The Federal Government has issued its first ever formal joint statement on the inappropriate use of psychotropic medicines, with the Aged Care Quality and Safety Commission (ACQSC), the NDIS Quality and Safeguards Commission (NDIS Commission) and the Australian Commission on Safety and Quality in Health Care (ACSQHC).
The three commissions have released the joint statement to better address the medicines – such as mood stabilisers and sedatives – and their improper prescribing in the treatment of older persons and those with disabilities.
The Royal Commission into Aged Care Quality and Safety revealed that it has been a ‘problem in aged care in Australia for more than 20 years’.
“The inappropriate use of unsafe and inhumane restrictive practices in residential aged care has continued, despite multiple reviews and reports highlighting the problem. It must stop now,” the final report reads.
However, there is evidence that the misuse of chemical restraints continues, with a South Australian aged care facility sanctioned by the ACQSC last November for using a sedative medication for a condition where a topical cream should have sufficed.
Moreover, aged care advocates have questioned the Government’s priorities on the issue, after a last minute addition to the Aged Care and Other Legislation Amendment (Royal Commission Response No. 2) Bill 2021 proposed that legal “immunity” be granted to aged care providers administering restrictive practices under certain conditions, barring families from challenging the practices in court if they suspected abuse.
The joint statement, therefore, aims to provide some clarity on the federal bodies’ position on the matter, claiming that the three bodies will be prioritising:
- raising awareness of the risks associated with inappropriate use of psychotropic medicines amongst healthcare, aged care and disability workforces;
- supporting improvements to the availability and quality of behaviour support planning, and preventative and de-escalation strategies;
- strengthening understanding and capacity for appropriate informed consent, prescribing, dispensing, administration and cessation of psychotropic medicines.
At this stage, the fine details as to how these strategies will be rolled out, on the ground, remain unclear.
Health and aged care minister, Greg Hunt, said that while psychotropics have a place in health care, they should only be used according to accepted medical practice.
“The collaboration to reduce inappropriate use of psychotropic medicines across the three sectors where people with disability and older people receive care, is ground-breaking,” he said.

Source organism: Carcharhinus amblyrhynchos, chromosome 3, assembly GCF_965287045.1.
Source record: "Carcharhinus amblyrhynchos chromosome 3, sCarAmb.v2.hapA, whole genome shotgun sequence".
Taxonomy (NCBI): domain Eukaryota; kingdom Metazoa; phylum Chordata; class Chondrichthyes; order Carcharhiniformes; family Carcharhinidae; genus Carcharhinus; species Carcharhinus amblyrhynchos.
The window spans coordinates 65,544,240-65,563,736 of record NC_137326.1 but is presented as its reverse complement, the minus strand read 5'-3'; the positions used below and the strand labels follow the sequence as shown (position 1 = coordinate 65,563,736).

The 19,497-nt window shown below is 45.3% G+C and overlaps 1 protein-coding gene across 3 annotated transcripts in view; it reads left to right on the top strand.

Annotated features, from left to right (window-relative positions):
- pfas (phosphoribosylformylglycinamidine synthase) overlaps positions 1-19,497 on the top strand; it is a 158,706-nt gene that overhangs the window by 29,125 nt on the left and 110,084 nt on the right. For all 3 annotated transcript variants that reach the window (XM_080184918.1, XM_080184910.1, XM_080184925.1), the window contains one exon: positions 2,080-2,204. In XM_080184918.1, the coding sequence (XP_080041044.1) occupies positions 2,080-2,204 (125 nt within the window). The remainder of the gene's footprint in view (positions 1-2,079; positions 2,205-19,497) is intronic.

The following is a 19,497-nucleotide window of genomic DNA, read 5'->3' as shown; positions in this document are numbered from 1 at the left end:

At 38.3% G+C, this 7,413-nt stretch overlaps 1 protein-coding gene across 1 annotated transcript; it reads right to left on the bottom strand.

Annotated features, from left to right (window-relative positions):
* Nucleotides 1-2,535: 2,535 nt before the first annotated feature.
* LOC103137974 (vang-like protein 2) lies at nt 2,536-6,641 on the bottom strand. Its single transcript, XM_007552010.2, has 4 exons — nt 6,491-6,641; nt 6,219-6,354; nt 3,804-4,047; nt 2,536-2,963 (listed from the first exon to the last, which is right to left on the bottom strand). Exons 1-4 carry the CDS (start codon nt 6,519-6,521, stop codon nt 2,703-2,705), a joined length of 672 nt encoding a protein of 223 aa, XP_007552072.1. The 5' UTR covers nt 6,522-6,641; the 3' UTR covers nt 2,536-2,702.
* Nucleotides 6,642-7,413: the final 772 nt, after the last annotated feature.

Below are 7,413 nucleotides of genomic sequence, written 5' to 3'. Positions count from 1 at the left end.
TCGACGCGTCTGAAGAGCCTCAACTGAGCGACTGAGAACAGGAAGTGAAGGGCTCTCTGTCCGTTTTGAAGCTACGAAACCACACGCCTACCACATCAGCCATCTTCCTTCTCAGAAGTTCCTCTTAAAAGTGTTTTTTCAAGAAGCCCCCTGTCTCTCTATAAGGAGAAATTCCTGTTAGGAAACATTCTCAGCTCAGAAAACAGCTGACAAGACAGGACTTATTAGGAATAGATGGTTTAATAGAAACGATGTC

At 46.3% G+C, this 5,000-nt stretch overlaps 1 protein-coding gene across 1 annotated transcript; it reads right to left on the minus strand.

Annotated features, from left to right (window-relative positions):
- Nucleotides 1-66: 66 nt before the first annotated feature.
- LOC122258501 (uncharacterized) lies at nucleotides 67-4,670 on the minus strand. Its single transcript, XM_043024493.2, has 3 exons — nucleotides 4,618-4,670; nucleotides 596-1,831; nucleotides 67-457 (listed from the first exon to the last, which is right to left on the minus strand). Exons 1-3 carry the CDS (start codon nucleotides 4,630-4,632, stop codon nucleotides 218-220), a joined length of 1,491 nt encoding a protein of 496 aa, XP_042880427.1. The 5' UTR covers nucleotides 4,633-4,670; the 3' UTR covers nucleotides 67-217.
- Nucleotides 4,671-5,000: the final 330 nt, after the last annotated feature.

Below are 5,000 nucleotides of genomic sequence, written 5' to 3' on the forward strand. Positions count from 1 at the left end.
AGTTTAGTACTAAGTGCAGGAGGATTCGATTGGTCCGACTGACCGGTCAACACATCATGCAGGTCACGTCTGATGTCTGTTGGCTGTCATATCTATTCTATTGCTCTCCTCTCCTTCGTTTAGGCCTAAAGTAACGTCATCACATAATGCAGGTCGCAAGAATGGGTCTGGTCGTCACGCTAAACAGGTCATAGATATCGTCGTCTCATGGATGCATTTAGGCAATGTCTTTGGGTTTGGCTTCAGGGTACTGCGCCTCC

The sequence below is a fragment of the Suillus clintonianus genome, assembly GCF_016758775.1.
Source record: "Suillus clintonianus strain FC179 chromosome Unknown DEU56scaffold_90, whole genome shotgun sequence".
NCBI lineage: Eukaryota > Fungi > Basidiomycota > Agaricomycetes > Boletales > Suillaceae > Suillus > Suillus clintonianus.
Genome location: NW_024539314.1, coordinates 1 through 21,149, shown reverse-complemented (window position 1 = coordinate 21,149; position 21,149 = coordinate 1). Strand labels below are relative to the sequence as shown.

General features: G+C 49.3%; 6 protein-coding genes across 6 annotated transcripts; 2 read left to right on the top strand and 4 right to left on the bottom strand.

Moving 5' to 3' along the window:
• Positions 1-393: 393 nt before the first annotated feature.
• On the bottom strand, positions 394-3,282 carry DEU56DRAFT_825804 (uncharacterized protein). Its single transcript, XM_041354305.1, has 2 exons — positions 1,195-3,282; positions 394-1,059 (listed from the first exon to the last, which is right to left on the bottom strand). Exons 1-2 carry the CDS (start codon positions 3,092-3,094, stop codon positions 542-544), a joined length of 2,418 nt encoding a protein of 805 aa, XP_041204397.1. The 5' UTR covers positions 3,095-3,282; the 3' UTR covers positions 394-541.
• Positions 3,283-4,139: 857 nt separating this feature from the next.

“It can provide a real opportunity and impetus for the type of systemic change highlighted by both the Disability Royal Commission and the Aged Care Royal Commission.
Senator Linda Reynolds, minister for the NDIS, concurred, saying that minimising the use of restrictive practices, except where absolutely necessary, is paramount for ethical care of Australians with disabilities.
“Today’s landmark joint statement will ensure NDIS participant’s rights to choice and control are protected, improve their quality of life and lead to more positive health and wellbeing outcomes for all Australians with disability.
Richard Colbeck, minister for aged care and senior Australians, pointed out that the ACQSC has developed a range of resources to inform the aged care sector since new requirements were introduced regarding the use of restrictive practices in July and September 2021.
“The resources developed by the ACQSC are important to help providers to understand their obligation to ensure that restraints, including psychotropic medications, are only used as a last resort,” Colbeck said.
These mentioned ACQSC resources can be found via this link.
More about the use of psychotropic medications in aged care
Psychotropic medications are a class of drug that refers to those capable of affecting the mind, emotions, and behaviour.
The three main classes of psychotropics prescribed in aged care settings are antidepressants, anxiolytic/ hypnotics and antipsychotics.
These types of medications are indicated for the treatment of symptoms relating to dementia, intellectual disability, autism as well as mental illnesses such as depression, anxiety, bipolar or schizophrenia.
A ‘restrictive practice’ is any action that restricts the rights or freedom of movement of a care recipient; use of a psychotropic medication is classed as a ‘chemical restraint’.
After the royal commission highlighted overuse of chemical restraint in residential aged care settings, amendments were made to the Aged Care Act 1997, tightening the criteria under which any restrictive practice can be administered.
From July 1, 2021, approved residential aged care providers must comply with new legislative obligations, ensuring:
- restrictive practices of any form should be used as a last resort to prevent harm to a care recipient or others, and after considering how it may impact the care recipient;
- alternative strategies must be trialled and documented before considering a restrictive practice;
- the least restrictive form should be used for the shortest time needed;
- the care recipient or the restrictive practices substitute decision-maker (if the care recipient lacks the capacity) must have given informed consent for the use of the practice;
- restrictive practices are only to be used in line with the rights and responsibilities of care recipients outlined in the Charter of Rights;
- monitoring and regular reviews should occur.